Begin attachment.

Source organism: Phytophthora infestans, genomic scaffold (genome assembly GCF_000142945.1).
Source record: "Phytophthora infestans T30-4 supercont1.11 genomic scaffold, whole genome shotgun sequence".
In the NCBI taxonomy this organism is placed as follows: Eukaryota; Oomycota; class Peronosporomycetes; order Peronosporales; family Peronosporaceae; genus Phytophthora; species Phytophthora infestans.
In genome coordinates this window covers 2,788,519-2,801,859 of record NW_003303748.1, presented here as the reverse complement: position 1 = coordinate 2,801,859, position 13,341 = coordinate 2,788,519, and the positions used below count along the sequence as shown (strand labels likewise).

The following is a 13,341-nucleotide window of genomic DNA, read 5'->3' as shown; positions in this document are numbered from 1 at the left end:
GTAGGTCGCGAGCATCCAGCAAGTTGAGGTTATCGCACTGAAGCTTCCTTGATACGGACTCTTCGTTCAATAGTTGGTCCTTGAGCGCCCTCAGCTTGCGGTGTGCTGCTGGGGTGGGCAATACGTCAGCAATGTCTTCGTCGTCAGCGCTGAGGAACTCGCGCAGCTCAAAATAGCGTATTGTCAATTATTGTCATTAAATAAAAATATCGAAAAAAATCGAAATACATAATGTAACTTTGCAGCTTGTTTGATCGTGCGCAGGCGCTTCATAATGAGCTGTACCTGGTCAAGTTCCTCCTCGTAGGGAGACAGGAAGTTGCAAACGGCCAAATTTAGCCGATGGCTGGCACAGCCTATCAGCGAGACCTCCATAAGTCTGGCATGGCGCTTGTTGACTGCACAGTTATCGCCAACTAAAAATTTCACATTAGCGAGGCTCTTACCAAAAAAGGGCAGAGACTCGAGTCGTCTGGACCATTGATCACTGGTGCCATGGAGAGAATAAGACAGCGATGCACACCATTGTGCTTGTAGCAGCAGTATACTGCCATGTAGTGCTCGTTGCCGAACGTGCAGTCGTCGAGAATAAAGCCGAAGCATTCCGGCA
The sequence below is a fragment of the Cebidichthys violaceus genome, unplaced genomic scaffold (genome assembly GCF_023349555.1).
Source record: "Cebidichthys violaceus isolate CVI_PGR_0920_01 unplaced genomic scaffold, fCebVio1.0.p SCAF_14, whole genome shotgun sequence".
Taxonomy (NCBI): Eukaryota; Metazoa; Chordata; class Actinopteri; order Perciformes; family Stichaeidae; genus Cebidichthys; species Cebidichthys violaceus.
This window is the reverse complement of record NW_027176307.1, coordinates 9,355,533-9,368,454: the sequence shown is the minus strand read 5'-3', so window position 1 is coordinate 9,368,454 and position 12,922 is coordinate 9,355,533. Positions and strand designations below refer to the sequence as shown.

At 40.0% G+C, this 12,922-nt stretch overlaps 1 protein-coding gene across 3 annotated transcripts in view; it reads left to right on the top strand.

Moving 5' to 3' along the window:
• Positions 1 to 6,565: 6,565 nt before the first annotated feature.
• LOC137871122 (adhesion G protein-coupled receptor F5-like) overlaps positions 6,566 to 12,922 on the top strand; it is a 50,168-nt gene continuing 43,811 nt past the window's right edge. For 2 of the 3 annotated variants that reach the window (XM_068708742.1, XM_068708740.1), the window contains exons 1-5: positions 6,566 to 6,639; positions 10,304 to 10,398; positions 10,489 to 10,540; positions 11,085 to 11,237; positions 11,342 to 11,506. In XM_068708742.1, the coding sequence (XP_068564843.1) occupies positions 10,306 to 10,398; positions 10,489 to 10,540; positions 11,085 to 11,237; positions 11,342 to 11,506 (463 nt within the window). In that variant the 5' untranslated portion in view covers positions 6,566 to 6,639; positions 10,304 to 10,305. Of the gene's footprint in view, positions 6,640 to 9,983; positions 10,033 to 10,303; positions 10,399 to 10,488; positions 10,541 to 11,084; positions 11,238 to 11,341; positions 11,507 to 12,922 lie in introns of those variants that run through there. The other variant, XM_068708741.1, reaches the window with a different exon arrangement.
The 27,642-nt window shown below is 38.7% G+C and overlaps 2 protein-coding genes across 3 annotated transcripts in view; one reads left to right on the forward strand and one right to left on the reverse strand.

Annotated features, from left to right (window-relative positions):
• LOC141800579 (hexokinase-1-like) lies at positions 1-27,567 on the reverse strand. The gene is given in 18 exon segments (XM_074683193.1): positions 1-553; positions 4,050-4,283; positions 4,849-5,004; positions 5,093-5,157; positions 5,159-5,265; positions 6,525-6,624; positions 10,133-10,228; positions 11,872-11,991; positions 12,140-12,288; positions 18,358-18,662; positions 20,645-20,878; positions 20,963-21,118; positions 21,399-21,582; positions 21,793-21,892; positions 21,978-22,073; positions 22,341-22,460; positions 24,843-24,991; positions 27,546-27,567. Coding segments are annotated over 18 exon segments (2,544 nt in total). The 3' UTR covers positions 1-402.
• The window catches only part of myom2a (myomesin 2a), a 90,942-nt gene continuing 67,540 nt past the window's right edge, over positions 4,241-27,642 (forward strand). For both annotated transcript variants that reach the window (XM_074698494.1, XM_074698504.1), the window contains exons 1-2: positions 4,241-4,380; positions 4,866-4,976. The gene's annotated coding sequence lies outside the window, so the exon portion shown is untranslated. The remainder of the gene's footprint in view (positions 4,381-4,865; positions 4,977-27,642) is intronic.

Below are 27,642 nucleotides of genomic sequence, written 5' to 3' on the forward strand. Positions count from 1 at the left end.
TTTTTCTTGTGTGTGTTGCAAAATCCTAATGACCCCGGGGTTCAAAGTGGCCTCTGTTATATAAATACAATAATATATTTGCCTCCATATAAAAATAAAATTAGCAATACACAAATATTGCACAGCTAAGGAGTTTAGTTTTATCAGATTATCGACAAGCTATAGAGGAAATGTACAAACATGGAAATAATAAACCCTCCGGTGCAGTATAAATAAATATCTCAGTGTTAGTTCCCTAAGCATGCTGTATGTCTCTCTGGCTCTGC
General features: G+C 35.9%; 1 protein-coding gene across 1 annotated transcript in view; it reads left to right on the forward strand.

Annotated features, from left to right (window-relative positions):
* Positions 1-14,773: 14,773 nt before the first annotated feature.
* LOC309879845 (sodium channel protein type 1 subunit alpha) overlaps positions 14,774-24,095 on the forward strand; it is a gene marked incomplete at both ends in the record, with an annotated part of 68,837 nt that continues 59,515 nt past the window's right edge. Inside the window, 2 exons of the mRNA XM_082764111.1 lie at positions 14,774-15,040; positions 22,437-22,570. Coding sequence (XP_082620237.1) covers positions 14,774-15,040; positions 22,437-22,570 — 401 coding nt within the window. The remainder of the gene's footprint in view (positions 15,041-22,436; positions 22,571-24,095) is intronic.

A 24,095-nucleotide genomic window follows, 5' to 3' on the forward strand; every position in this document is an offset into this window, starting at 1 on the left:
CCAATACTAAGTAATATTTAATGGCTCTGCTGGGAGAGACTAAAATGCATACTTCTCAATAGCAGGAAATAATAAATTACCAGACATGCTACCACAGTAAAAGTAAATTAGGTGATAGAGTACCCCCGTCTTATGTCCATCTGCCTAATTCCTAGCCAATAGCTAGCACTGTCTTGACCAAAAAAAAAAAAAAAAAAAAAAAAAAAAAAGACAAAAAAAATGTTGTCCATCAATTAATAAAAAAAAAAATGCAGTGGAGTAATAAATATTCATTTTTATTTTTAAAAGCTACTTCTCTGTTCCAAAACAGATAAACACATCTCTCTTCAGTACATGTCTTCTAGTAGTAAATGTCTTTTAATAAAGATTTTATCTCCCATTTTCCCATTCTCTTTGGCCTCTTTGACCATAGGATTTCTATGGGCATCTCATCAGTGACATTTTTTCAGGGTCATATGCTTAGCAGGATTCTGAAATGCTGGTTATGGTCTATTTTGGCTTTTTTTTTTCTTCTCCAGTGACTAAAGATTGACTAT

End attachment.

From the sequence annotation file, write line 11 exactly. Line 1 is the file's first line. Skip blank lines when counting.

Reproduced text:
At 40.0% G+C, this 12,922-nt stretch overlaps 1 protein-coding gene across 3 annotated transcripts in view; it reads left to right on the top strand.